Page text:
The spread for the contaminated site is several orders of magnitude greater than that of the reference site. But are these reconstructed distributions really representative of the data?

Let’s plot the density distributions for both batches:

```
OP <- par(mfrow = c(1,2), mar=c(3,3,2,2))
plot(density(Ref))
plot(density(Cont))
par(OP)
```

These are clearly different looking distributions from those assumed by the t-test which should put the t-test results into question.

The t-test is clearly not properly representing the distribution of the two batches. The contaminated site, `Cont`

, has several extreme values that is severely skewing the distribution. We can create a normal q-q plot to see how many values are skewing the distribution.

```
qqnorm(Cont, pch=20, col=rgb(0,0,0,0.4))
qqline(Cont,lty=3)
```

It looks like at least four values (which represent ~5% of the data) are contributing to the strong skew and to a much distorted representation of location and spread. The mean and standard deviation are **not robust** to extreme values. In essence, all it takes is one single outlier to heavily distort the representation of location and spread in our data. We say that the mean and standard deviation have a breakdown point of `1/n`

where `n`

is the sample size.

The median and interquartile range are less sensitive to extreme values. In fact, the median has a breakdown point of `n/2`

. In other words, half of the values would have to be modified to alter the median.

The boxplot makes use of these robust measures of location and spread; let’s compare the batches with and without the extreme (outlier) values.

```
OP <- par(mfrow=c(1,2), mar=c(3,2,1,1))
# Boxplot with outliers
boxplot(TCB ~ Site, df, main="With outliers")
# Boxplot without outliers
boxplot(TCB ~ Site, df, main="Without outliers", outline=FALSE)
par(OP)
```

Note that because of the robust nature of the median and interquartile range, the boxplot helps us to spot the outliers. In fact, the boxplot has a breakdown point of `n/4`

(i.e. 25% of the values must be extreme before we see any masking of extreme values). The standard deviation, on the other hand, can be inflated by *one* extreme value thus *masking* the potentially problematic values.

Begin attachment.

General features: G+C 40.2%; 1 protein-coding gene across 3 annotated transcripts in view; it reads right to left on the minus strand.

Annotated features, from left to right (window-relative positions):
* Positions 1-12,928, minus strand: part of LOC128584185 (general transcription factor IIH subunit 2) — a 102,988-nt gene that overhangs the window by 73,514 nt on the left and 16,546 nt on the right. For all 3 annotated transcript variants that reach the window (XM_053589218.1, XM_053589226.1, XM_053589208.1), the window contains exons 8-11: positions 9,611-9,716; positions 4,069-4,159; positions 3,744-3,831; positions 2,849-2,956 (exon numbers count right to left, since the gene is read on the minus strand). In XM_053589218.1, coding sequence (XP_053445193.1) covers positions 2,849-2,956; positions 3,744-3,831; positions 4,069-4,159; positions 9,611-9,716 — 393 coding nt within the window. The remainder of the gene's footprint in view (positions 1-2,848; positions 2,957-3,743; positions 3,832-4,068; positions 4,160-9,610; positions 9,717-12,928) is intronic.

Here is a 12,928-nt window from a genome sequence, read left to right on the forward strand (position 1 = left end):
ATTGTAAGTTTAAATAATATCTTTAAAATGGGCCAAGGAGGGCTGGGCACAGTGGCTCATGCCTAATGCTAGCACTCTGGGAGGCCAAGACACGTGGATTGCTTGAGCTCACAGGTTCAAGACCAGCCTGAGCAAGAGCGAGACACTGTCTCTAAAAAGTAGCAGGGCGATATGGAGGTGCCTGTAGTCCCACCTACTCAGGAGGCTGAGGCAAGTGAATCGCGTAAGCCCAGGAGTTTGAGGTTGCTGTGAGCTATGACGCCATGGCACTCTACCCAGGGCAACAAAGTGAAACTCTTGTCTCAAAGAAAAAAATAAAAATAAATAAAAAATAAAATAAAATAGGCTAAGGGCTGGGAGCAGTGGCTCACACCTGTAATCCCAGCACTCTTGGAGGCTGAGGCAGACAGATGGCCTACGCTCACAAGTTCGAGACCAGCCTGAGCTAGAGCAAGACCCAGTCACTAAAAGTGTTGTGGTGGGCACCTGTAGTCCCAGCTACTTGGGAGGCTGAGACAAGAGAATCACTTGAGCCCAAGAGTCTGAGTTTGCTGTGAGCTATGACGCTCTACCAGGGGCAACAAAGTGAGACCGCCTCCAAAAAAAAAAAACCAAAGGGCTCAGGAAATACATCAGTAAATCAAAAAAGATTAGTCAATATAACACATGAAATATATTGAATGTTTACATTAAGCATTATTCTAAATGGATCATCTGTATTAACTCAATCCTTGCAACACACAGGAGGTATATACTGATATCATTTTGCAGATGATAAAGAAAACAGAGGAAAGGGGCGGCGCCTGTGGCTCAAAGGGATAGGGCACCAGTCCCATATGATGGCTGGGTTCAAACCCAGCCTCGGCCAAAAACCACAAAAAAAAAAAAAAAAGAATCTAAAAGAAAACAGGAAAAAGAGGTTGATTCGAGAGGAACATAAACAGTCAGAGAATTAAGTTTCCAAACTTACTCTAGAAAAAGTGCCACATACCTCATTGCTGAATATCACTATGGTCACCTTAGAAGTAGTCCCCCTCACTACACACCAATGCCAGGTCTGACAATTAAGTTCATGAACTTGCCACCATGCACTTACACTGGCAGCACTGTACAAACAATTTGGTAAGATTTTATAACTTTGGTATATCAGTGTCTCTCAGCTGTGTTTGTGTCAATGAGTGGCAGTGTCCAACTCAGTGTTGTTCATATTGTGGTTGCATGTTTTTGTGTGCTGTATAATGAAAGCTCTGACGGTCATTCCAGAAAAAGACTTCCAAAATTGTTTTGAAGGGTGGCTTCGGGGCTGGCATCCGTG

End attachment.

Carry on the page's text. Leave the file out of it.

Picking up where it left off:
One observation that can also be gleaned from this plot is the skewed nature of the `Cont`

data within the interquartile range (IQR). This suggests that even if we were to remove the outliers, the data would violate the normal distribution requirements.

If we are to use the t-test, we need to make sure that the distributional requirements are met. Even Welch’s modification has one requirement about the distribution: **both spreads must follow a normal distribution**. Let’s compare the batches to a theoretical normal distribution via a theoretical q-q plot:

```
OP <- par(mfrow=c(1,2), mar=c(2,2,1,1))
qqnorm(Ref, pch=20, col=rgb(0,0,0,0.3))
qqline(Ref)
qqnorm(Cont, pch=20, col=rgb(0,0,0,0.3))
qqline(Cont)
par(OP)
```

These batches do not follow the straight line suggesting skewness in the distribution (as was noted with the boxplots). A workaround to this problem is to re-express the batches of values in such a way to render them as close to normal as possible. However, in doing so, we must make sure that both batches are re-expressed in an equal way to facilitate comparison. A popular re-expression used with observational data that exhibit skewness towards higher values is the log transformation:

```
OP <- par(mfrow=c(1,2), mar=c(2,2,1,1))
qqnorm(log(Ref), pch=20, col=rgb(0,0,0,0.3))
qqline(log(Ref))
qqnorm(log(Cont), pch=20, col=rgb(0,0,0,0.3))
qqline(log(Cont))
par(OP)
```

Log-transforming the concentrations seems to have done a good job in creating normally distributed numbers. Let’s re-run the t-Test on the log-transformed values.

`t.test(log(Cont), log(Ref), alt="greater")`

```
Welch Two Sample t-test
data: log(Cont) and log(Ref)
t = 0.42589, df = 101.99, p-value = 0.3355
alternative hypothesis: true difference in means is greater than 0
95 percent confidence interval:
-0.2090447 Inf
sample estimates:
mean of x mean of y
-0.5474262 -0.6195712
```

Note that the result differs significantly from that with the raw data. This last run gives us a p-value of **0.34** (suggesting little difference in overall concentrations) whereas the first run gave us a p-value of **0.075** (suggesting that the contaminated site may have had, overall, greater concentration values).